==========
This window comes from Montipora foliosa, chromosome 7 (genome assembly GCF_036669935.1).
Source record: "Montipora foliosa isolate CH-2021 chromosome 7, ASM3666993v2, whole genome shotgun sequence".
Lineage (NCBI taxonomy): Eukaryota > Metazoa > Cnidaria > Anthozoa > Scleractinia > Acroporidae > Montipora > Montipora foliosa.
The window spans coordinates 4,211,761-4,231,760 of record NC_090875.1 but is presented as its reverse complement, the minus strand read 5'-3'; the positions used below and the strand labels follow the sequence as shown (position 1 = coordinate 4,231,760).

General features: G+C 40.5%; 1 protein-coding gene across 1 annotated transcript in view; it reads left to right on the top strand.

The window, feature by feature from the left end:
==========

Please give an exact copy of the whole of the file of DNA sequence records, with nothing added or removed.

This window comes from Montipora foliosa, chromosome 7 (genome assembly GCF_036669935.1).
Source record: "Montipora foliosa isolate CH-2021 chromosome 7, ASM3666993v2, whole genome shotgun sequence".
Lineage (NCBI taxonomy): Eukaryota > Metazoa > Cnidaria > Anthozoa > Scleractinia > Acroporidae > Montipora > Montipora foliosa.
The window spans coordinates 4,211,761-4,231,760 of record NC_090875.1 but is presented as its reverse complement, the minus strand read 5'-3'; the positions used below and the strand labels follow the sequence as shown (position 1 = coordinate 4,231,760).

General features: G+C 40.5%; 1 protein-coding gene across 1 annotated transcript in view; it reads left to right on the top strand.

The window, feature by feature from the left end: